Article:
Heute ist Xiong Kai immer noch nicht von den Konkursbeschränkungen in Singapore befreit.
Er hätte gar nichts mehr, wenn nicht seine Tochter ihm ab und zu helfen würde.
Gott hat ihm oft konkret geholfen, wie er zu berichten weiß.
Xiong Kai arbeitet heute in Indonesien als Missionar und Pfleger für leprakranke Arme.
Jesse Binga was once one of the richest men of his time, but when the depression hit he lost everything and died as a poor man in June 1950.
Jesse Binga was born in Detroit, Michigan in 1865.
Binga was an honorary member of Alpha Phi Alpha fraternity.
He moved to Chicago to start a bank in 1908.
The bank was made primarily for African-Americans, since during that time many banks would not allow African-Americans in. The Great Migration came, and Binga State Bank grew more popular.
Jesse Binga grew to be a rich man and eventually he and his wife bought a house at 5922 South Park Avenue, which is now known as King Drive, which was a strictly white neighborhood, and his house was bombed five different times by racist neighbors.
In 1929 the Great Depression hit, and Binga Bank was forced to close. Then bank examiners said that Binga State Bank was run illegally and Jesse Binga was sent to jail on a ten-year sentence. After a few years Binga was released thanks to many protests and petitions. Binga was given a $15 a week job as a janitor at St. Anselm’s Church. He died at age 85.
When the money goes, so does the toxic wife
As the recession worsens, a lot of rich men are finding their gold-digging wives are taking to their heels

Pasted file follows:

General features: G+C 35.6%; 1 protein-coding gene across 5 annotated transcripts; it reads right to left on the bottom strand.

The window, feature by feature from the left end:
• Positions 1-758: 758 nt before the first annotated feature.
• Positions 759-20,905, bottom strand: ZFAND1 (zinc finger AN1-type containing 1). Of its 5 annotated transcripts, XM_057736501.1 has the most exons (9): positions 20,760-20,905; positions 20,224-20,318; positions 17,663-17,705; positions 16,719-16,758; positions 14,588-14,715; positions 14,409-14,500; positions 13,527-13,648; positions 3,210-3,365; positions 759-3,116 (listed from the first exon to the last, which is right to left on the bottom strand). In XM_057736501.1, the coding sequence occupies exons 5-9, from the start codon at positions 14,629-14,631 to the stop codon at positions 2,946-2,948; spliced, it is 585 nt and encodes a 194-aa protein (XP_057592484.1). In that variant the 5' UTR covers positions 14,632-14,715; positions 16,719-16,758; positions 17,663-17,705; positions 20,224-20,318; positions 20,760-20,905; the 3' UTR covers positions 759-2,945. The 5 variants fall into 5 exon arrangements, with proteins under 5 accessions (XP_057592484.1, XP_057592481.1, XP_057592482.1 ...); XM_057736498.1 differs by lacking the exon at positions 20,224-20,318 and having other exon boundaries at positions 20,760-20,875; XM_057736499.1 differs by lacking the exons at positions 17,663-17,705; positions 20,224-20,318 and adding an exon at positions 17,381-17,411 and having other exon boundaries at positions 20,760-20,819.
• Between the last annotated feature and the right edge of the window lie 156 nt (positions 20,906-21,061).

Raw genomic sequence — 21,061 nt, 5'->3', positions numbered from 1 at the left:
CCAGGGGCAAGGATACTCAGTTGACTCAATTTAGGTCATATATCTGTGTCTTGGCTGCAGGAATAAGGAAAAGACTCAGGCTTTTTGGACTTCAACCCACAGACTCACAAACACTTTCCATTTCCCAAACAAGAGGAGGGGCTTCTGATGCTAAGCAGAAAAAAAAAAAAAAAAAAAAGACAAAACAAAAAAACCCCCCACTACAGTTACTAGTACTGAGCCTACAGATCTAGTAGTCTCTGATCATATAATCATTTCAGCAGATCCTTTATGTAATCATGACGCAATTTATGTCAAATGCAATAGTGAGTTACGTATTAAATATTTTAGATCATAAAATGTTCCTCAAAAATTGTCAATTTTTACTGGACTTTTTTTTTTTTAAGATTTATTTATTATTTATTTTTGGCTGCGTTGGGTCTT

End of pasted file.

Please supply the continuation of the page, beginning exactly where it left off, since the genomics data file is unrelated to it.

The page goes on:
‘You loser!” screamed Katie, aiming a vase at her husband. “You’ve destroyed my life,” she continued, hurling it. “Just look at my hair, look at my nails! You loser, you jerk, you nobody.”
Some women are like businessmen – utterly ruthless, and seeing a rich man as their career path
Some women are like businessmen – utterly ruthless, and seeing a rich man as their career path
Katie’s husband, Jack, whose property portfolio disintegrated in the financial crash, had just told his wife that she would have to cut back on her thrice-weekly visits to Nicky Clarke, the nail salon in Harvey Nichols, and the oxygen facials, chemical peels and seaweed wraps at Space NK.
Not only that, but they no longer had the money to pay for an army of bullied Eastern Europeans to wait on her hand and foot.
Worse was to come – the brow-lift would have to be cancelled; her black Amex card would have to be snipped in half; and there was no way, he told her, that he could carry on spending £28,000 a year on Henry’s school fees at Eton.
Chloe, too, would have to leave the marginally cheaper (only £25,000 pa) Wycombe Abbey immediately.
How to spot a toxic wife on the prowl 26 Nov 2008
On the dole in Henley-on-Thames 12 Nov 2008
Such was the aggression and verbal and physical abuse that followed that Jack was left with cut lips and blood streaming from a broken nose.
Their eight-year-old child, not yet at boarding school, sat cowering in a corner and dialling 999. When they arrived, they had to restrain Katie forcibly from attacking her husband.
An extreme and isolated example of the global economic meltdown hitting the £1 million home? Sadly no. When the super-rich feel the pinch, inevitably, the Toxic Wife heads off.